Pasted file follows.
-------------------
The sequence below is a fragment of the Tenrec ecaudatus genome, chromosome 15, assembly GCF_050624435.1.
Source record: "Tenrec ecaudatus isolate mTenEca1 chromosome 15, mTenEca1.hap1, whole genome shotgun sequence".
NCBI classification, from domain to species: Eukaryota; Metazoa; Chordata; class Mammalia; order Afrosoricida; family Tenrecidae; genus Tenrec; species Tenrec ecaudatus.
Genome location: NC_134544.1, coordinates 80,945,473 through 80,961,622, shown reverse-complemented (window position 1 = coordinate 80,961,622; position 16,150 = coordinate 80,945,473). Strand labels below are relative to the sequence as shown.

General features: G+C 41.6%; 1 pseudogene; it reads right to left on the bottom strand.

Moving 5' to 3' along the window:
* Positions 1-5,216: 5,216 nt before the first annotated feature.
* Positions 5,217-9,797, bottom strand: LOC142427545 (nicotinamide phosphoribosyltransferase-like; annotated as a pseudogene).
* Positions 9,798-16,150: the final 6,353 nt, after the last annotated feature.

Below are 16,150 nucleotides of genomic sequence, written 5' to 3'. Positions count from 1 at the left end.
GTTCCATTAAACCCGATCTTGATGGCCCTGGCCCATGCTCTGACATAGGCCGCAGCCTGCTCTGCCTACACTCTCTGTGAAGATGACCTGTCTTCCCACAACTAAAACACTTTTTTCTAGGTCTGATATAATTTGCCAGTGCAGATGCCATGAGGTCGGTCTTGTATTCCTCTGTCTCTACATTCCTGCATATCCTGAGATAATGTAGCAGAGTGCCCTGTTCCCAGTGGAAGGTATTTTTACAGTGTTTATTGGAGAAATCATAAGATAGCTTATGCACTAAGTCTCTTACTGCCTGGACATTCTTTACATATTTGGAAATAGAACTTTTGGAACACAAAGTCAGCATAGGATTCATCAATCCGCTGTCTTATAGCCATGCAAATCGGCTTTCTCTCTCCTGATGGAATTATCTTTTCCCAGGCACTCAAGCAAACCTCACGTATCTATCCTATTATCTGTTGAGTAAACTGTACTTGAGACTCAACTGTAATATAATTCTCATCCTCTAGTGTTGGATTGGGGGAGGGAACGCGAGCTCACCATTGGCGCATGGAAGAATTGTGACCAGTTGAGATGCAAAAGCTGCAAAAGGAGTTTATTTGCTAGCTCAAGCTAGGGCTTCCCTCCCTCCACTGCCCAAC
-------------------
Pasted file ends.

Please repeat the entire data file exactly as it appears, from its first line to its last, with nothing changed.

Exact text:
The sequence below is a fragment of the Tenrec ecaudatus genome, chromosome 15, assembly GCF_050624435.1.
Source record: "Tenrec ecaudatus isolate mTenEca1 chromosome 15, mTenEca1.hap1, whole genome shotgun sequence".
NCBI classification, from domain to species: Eukaryota; Metazoa; Chordata; class Mammalia; order Afrosoricida; family Tenrecidae; genus Tenrec; species Tenrec ecaudatus.
Genome location: NC_134544.1, coordinates 80,945,473 through 80,961,622, shown reverse-complemented (window position 1 = coordinate 80,961,622; position 16,150 = coordinate 80,945,473). Strand labels below are relative to the sequence as shown.

General features: G+C 41.6%; 1 pseudogene; it reads right to left on the bottom strand.

Moving 5' to 3' along the window:
* Positions 1-5,216: 5,216 nt before the first annotated feature.
* Positions 5,217-9,797, bottom strand: LOC142427545 (nicotinamide phosphoribosyltransferase-like; annotated as a pseudogene).
* Positions 9,798-16,150: the final 6,353 nt, after the last annotated feature.

Below are 16,150 nucleotides of genomic sequence, written 5' to 3'. Positions count from 1 at the left end.
GTTCCATTAAACCCGATCTTGATGGCCCTGGCCCATGCTCTGACATAGGCCGCAGCCTGCTCTGCCTACACTCTCTGTGAAGATGACCTGTCTTCCCACAACTAAAACACTTTTTTCTAGGTCTGATATAATTTGCCAGTGCAGATGCCATGAGGTCGGTCTTGTATTCCTCTGTCTCTACATTCCTGCATATCCTGAGATAATGTAGCAGAGTGCCCTGTTCCCAGTGGAAGGTATTTTTACAGTGTTTATTGGAGAAATCATAAGATAGCTTATGCACTAAGTCTCTTACTGCCTGGACATTCTTTACATATTTGGAAATAGAACTTTTGGAACACAAAGTCAGCATAGGATTCATCAATCCGCTGTCTTATAGCCATGCAAATCGGCTTTCTCTCTCCTGATGGAATTATCTTTTCCCAGGCACTCAAGCAAACCTCACGTATCTATCCTATTATCTGTTGAGTAAACTGTACTTGAGACTCAACTGTAATATAATTCTCATCCTCTAGTGTTGGATTGGGGGAGGGAACGCGAGCTCACCATTGGCGCATGGAAGAATTGTGACCAGTTGAGATGCAAAAGCTGCAAAAGGAGTTTATTTGCTAGCTCAAGCTAGGGCTTCCCTCCCTCCACTGCCCAAC